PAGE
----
g. Leading us back to the Gilded Age – where a few industries dominated both the economy and our government.
i. Progressives responded to the Gilded Age with controls (like the FDA)
h. Tillman Act of 1907, signed by Teddy Roosevelt prohibited campaign donations from corporations.
i. “Corporations can’t use their treasuries for political gain”
ii. in 1947, they prohibited unions from using their dues on political campaigns.
iii. With this ruling, the Supreme Court overturned both of those laws.
iv. Feingold had never heard anyone say the above laws weren’t valid. Corporations are important to our society – they play a vital role. But shouldn’t play a vital role in our politics.
i. The decision goes way beyond anything in our political system going back 100 years.
j. Feingold was invited on the Colbert Report to discuss Citizens United, “I don’t get nervous about going on Meet the Press – but Colbert is scary. He’s smart, sharp, and funny.”
k. “People might get frustrated with the outcry over Citizens United, saying “this is just politics!” – but no. This is different.”
3. Soft Money
a. Donations that are given to legislators in both parties in order to secure enough votes to pass favorable legislation.
b. Unlimited contributions led to:
iii. Most Favored Nation status to China
c. Worst example of how soft money corrupts: the 2008 economic collapse. One can argue the economic collapse came from inadequate regulation. The Senate repealed the Glass-Steagall Act (main legislation regulating banking industry – preventing it from becoming an investment house) by a vote of 90-8. It was almost completely bipartisan. Why? Because the banking industry had donated so much money to the Senators. “Soft money bought off both parties”. Without regulation, the banks participated in the risky behavior that lead to the financial collapse.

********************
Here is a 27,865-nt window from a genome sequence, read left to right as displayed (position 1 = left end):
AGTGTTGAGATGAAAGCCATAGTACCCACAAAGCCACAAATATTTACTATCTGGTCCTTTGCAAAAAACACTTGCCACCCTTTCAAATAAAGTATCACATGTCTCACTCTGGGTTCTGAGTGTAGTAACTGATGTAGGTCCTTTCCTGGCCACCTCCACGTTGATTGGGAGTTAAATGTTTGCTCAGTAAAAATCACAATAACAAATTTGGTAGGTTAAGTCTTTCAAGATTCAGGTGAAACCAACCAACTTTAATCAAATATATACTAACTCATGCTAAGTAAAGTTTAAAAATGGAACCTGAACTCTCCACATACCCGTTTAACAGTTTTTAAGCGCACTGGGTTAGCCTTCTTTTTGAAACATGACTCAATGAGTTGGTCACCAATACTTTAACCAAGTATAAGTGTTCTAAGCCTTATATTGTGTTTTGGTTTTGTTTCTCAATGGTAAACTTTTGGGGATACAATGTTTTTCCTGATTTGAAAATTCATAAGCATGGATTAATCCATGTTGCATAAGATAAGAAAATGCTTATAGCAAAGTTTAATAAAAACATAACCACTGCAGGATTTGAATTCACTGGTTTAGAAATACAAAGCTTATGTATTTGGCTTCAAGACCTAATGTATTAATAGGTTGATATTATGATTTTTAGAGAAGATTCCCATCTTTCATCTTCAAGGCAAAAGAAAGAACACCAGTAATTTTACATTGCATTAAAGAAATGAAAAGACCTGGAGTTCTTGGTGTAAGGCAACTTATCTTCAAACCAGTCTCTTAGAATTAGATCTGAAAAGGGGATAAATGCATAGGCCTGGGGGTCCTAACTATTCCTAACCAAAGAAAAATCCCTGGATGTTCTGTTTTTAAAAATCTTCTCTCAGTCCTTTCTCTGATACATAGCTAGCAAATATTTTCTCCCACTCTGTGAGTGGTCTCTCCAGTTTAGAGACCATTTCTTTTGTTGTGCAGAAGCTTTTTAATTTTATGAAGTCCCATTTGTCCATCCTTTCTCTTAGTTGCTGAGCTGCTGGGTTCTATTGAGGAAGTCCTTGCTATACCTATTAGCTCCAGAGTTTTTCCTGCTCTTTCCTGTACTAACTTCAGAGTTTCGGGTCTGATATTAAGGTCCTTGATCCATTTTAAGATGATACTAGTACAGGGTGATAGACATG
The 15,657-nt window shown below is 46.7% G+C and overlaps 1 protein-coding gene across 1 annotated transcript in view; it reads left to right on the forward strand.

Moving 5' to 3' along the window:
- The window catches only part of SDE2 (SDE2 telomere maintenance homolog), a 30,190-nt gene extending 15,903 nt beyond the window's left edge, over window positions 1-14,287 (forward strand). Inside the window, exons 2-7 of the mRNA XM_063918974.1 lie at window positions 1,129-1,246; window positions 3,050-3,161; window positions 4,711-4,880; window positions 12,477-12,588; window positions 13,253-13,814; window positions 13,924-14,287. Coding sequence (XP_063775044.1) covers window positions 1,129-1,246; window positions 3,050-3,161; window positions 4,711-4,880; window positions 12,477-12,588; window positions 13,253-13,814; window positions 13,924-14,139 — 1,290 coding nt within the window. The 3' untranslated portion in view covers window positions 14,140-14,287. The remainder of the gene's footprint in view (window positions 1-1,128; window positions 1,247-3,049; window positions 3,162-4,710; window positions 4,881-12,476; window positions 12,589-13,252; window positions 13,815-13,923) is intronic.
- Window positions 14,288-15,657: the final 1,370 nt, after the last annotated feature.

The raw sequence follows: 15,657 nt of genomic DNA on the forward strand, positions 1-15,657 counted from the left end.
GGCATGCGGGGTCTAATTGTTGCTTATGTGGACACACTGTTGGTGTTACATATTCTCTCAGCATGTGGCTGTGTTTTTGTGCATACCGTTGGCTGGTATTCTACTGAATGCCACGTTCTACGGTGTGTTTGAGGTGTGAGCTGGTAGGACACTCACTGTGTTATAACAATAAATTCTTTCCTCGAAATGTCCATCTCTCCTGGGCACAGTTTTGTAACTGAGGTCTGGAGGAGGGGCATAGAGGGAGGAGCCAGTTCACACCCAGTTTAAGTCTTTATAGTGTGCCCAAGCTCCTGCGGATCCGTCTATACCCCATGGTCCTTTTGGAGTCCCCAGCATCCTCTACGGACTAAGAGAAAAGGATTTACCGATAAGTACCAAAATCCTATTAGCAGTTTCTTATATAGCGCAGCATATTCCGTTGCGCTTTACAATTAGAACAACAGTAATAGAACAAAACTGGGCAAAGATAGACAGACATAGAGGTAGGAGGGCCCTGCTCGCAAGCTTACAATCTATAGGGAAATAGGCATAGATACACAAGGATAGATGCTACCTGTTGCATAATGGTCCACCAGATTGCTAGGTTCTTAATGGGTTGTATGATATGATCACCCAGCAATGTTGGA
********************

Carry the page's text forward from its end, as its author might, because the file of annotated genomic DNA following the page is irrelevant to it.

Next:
4. McCain Feingold Act
a. Was a brick in the all of campaign finance legislation. The Citizens United ruling tore down the wall, but left the McCain-Feingold brick standing (but rendering it almost completely ineffective).
5. The 2008 Election
a. First time the internet was really used to help generate support for campaigns.
b. There was a sense that people felt invested in the process and outcome
c. Students donated $10 – hadn’t seen that before
d. It wasn’t just about raising money – it made people feel welcome to participate in their democracy.
6. Impact on Corporations
a. Target was one of the first companies to donate after the Citizens United ruling
i. They donated money to an organization that was backing a candidate who was anti-gay rights.
ii. Lady Gaga found out about it (MN has disclosure laws that the federal government doesn’t have) and there was a huge backlash
b. How is this going to work if companies can take the money from your purchases and give politically?
c. “We’re going to need Republican and Democratic toothpaste – because I don’t want to buy toothpaste from a company that’s going to support Republicans.”
7. Where We’re Headed
a. We need to overturn this
i. Constitutional amendment – exceedingly difficult to do
ii. Can be overturned by the Supreme Court
b. The most important thing you can vote about – the Supreme Court nominations.
i. It will have the greatest long term affect
c. There is a scandal – we just need to find it.
d. The impact on corporations:
i. Feingold has sympathy for the corporations. He and John McCain got phone calls from CEOs supporting their bill because they don’t like being asked to donate money over and over and over again. “It’s extortion”